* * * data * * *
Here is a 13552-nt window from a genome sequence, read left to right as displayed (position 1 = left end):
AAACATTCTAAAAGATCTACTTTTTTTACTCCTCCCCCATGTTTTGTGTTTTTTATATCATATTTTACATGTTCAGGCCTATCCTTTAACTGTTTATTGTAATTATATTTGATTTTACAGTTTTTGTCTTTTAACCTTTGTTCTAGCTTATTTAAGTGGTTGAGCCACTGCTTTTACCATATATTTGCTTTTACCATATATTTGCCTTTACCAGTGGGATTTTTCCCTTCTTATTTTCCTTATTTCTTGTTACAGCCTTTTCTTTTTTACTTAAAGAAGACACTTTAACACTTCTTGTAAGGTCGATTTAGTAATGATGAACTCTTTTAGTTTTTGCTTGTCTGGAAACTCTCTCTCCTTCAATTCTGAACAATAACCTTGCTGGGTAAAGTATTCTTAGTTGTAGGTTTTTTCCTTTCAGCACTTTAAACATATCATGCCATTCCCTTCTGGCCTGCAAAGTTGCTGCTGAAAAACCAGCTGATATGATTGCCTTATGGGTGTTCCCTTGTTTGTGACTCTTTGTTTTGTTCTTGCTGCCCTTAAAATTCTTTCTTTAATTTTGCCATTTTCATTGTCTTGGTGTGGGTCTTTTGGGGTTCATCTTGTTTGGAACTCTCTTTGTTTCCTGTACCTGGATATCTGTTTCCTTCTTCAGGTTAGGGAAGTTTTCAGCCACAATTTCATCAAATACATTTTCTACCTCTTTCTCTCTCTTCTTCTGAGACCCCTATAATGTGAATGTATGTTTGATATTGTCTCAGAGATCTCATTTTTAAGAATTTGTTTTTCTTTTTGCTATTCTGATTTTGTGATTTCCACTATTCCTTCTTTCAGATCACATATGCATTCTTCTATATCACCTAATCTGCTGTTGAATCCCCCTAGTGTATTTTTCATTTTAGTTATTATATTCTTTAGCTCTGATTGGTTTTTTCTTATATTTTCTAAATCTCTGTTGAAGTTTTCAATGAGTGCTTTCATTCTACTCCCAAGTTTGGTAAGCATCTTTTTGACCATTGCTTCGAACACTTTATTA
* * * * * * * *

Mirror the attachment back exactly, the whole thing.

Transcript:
Here is a 13552-nt window from a genome sequence, read left to right as displayed (position 1 = left end):
AAACATTCTAAAAGATCTACTTTTTTTACTCCTCCCCCATGTTTTGTGTTTTTTATATCATATTTTACATGTTCAGGCCTATCCTTTAACTGTTTATTGTAATTATATTTGATTTTACAGTTTTTGTCTTTTAACCTTTGTTCTAGCTTATTTAAGTGGTTGAGCCACTGCTTTTACCATATATTTGCTTTTACCATATATTTGCCTTTACCAGTGGGATTTTTCCCTTCTTATTTTCCTTATTTCTTGTTACAGCCTTTTCTTTTTTACTTAAAGAAGACACTTTAACACTTCTTGTAAGGTCGATTTAGTAATGATGAACTCTTTTAGTTTTTGCTTGTCTGGAAACTCTCTCTCCTTCAATTCTGAACAATAACCTTGCTGGGTAAAGTATTCTTAGTTGTAGGTTTTTTCCTTTCAGCACTTTAAACATATCATGCCATTCCCTTCTGGCCTGCAAAGTTGCTGCTGAAAAACCAGCTGATATGATTGCCTTATGGGTGTTCCCTTGTTTGTGACTCTTTGTTTTGTTCTTGCTGCCCTTAAAATTCTTTCTTTAATTTTGCCATTTTCATTGTCTTGGTGTGGGTCTTTTGGGGTTCATCTTGTTTGGAACTCTCTTTGTTTCCTGTACCTGGATATCTGTTTCCTTCTTCAGGTTAGGGAAGTTTTCAGCCACAATTTCATCAAATACATTTTCTACCTCTTTCTCTCTCTTCTTCTGAGACCCCTATAATGTGAATGTATGTTTGATATTGTCTCAGAGATCTCATTTTTAAGAATTTGTTTTTCTTTTTGCTATTCTGATTTTGTGATTTCCACTATTCCTTCTTTCAGATCACATATGCATTCTTCTATATCACCTAATCTGCTGTTGAATCCCCCTAGTGTATTTTTCATTTTAGTTATTATATTCTTTAGCTCTGATTGGTTTTTTCTTATATTTTCTAAATCTCTGTTGAAGTTTTCAATGAGTGCTTTCATTCTACTCCCAAGTTTGGTAAGCATCTTTTTGACCATTGCTTCGAACACTTTATTA